Russia sponsors Nagorno-Karabakh cease-fire talks

MOSCOW (AP) - Russia sought to halt the worst escalation of fighting in the separatist Nagorno-Karabakh region in more than a quarter of a century by holding ceasefire talks on Friday.
Late Thursday, Russian President Vladimir Putin issued a statement calling for a halt to the fighting between Armenian and Azerbaijani armed forces, which has raged in the region for nearly two weeks. The Kremlin said Putin's initiative followed a series of calls made by Armenian Prime Minister Nikol Pashinian and Azerbaijani President Ilham Aliyev.
The most recent outbreak of fighting between Azerbaijani and Armenian forces began on September 27 and marked the greatest escalation in the decades-long Nagorno-Karabakh conflict. The region is located in Azerbaijan, but has been under the control of the Armenian-backed Armed Forces since the end of a separatist war in 1994.
The Kremlin said Putin proposed calling for a ceasefire to swap prisoners and collect the bodies of dead soldiers. Russian Foreign Minister Sergei Lavrov welcomed his Armenian and Azerbaijani counterparts to the Ministry's villa in Moscow on Friday afternoon.
Armenia said it was open to a ceasefire, while Azerbaijan made a possible ceasefire conditional on the withdrawal of Armenian forces from Nagorno-Karabakh, arguing that the failure of international efforts to negotiate an agreement left no choice but to try take back his country by force.
In an address to the nation, the Azerbaijani President said that nearly three decades of international talks "have not brought an inch of progress, we have not got an inch of the occupied land back".
"Mediators and leaders of some international organizations have declared that there is no military solution to the conflict," said Aliyev. “I do not agree with the thesis and I was right. The conflict will now be resolved by military means, and political means will come next. "
Azerbaijani officials and separatist authorities in Nagorno-Karabakh said the heavy shelling continued overnight.
The fight with heavy artillery, fighter planes and drones devoured Nagorno-Karabakh despite numerous international calls for a ceasefire. Both sides have accused each other of targeting residential areas and civil infrastructure.
Stepanakert, the capital of Nagorno-Karabakh, was heavily shelled. The residents live in emergency shelters, some of which are in the basement of apartment buildings.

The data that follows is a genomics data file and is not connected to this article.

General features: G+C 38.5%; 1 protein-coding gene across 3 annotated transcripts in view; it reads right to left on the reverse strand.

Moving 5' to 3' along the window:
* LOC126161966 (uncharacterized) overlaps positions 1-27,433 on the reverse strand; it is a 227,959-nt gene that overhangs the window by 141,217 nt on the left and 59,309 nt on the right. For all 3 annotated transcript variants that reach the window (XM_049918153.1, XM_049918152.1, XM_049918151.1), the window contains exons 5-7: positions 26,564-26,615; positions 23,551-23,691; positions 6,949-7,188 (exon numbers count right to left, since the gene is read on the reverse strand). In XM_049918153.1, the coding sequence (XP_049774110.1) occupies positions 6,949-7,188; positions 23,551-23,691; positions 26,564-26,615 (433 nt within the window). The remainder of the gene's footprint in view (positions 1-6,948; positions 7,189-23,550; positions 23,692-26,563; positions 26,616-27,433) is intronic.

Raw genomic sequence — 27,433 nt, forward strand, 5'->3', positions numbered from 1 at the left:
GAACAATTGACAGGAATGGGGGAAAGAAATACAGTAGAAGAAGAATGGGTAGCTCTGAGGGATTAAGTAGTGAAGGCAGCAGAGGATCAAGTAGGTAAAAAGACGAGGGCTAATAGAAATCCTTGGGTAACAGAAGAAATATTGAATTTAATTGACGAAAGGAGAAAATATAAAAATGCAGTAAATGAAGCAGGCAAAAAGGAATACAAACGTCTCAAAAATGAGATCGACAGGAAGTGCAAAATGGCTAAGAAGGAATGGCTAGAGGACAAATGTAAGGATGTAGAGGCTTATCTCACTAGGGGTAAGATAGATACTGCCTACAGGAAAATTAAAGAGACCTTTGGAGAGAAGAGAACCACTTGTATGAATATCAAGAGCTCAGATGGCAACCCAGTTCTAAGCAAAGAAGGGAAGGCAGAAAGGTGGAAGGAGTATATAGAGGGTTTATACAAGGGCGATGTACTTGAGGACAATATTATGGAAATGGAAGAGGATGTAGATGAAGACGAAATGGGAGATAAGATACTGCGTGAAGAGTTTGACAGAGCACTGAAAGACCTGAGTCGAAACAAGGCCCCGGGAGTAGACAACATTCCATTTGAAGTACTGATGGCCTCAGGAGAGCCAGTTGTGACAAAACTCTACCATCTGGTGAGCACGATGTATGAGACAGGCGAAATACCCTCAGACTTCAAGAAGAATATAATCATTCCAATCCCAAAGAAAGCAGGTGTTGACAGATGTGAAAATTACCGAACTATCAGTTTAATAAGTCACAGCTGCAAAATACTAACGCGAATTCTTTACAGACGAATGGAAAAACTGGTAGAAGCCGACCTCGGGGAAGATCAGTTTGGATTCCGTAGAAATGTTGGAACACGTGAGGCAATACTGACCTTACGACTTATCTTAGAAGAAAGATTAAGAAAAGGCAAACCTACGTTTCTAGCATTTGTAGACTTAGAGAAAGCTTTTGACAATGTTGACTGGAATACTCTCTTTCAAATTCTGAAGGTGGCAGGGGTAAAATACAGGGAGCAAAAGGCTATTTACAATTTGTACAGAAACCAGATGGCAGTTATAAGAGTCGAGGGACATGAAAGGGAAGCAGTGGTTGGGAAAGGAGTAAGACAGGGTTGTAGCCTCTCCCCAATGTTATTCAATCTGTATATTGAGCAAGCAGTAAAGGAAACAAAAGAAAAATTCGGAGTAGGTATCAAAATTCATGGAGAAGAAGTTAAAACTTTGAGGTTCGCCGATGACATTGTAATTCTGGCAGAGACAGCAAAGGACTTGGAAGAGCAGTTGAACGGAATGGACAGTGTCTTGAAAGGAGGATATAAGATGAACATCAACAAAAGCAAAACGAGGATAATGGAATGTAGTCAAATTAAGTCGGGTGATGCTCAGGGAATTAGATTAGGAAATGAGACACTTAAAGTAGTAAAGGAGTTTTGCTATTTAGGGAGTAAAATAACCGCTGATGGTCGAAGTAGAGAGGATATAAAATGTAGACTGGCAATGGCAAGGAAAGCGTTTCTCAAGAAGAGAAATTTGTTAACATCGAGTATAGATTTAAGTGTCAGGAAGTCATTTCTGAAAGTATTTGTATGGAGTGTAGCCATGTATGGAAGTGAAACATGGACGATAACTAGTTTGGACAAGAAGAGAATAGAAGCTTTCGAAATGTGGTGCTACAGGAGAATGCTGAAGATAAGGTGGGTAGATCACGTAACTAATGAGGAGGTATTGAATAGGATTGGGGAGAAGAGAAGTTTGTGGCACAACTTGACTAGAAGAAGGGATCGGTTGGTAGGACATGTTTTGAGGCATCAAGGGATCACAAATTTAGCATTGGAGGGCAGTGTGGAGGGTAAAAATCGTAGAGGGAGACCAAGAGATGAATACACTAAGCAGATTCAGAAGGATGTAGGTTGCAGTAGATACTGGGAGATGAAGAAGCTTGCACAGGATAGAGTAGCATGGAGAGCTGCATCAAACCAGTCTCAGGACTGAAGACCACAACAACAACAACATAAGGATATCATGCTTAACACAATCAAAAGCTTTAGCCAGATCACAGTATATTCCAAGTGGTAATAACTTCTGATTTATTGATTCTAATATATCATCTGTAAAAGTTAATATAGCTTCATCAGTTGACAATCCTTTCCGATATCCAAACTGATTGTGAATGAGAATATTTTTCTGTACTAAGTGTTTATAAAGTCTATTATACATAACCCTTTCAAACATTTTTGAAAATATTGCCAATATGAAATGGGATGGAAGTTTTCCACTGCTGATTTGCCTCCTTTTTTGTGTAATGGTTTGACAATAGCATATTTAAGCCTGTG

On Thursday, a historic cathedral in the city of Shusha in Nagorno-Karabakh was shelled, a shell pierced the dome and damaged the interior. No one was injured in the attack, but hours later, further fire wounded two Russian journalists who were inspecting the damage. The Azerbaijani military denied targeting the cathedral.
According to the Nagorno-Karabakh military, 376 of its soldiers have been killed since September 27. Azerbaijan did not provide any information about its military casualties. Numerous civilians on both sides were also killed.
According to Armenian officials, Turkey is involved in the conflict and is sending Syrian mercenaries to fight on the Azerbaijani side. Turkey has publicly supported Azerbaijan in the conflict, but has refused to send combatants to the region.
In an interview with CNN Arabic broadcast on Thursday, Azerbaijan's president admitted that Turkish F-16 fighter planes stayed weeks after a joint military exercise in Azerbaijan, but insisted they stayed on the ground. Armenian officials had previously claimed that a Turkish F-16 had shot down an Armenian fighter plane, which both Turkey and Azerbaijan had denied.
Aliyev's office said French President Emmanuel Macron called him Friday to discuss the conflict but did not provide details of the conversation. The call followed Macron's conversation with the Armenian prime minister late Thursday.
Macron's office expressed hope that a ceasefire could be negotiated soon and noted that it is coordinating its efforts with the Kremlin.
Russian Prime Minister Mikhail Mishustin visited the Armenian capital on Friday to attend a meeting of a Moscow-dominated economic alliance of the former Soviet states.
Mishustin stressed the need to "secure an immediate ceasefire and make diplomatic efforts to resolve the conflict," adding that Russia is ready to work with the United States and France, co-sponsors of the so-called Minsk Group under the auspices of the Organization for Security and Co-operation in Europe.
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Associated press writers Avet Demourian from Yerevan, Armenia, Aida Sultanova from Baku, Azerbaijan and Sylvie Corbet from Paris contributed to this report.

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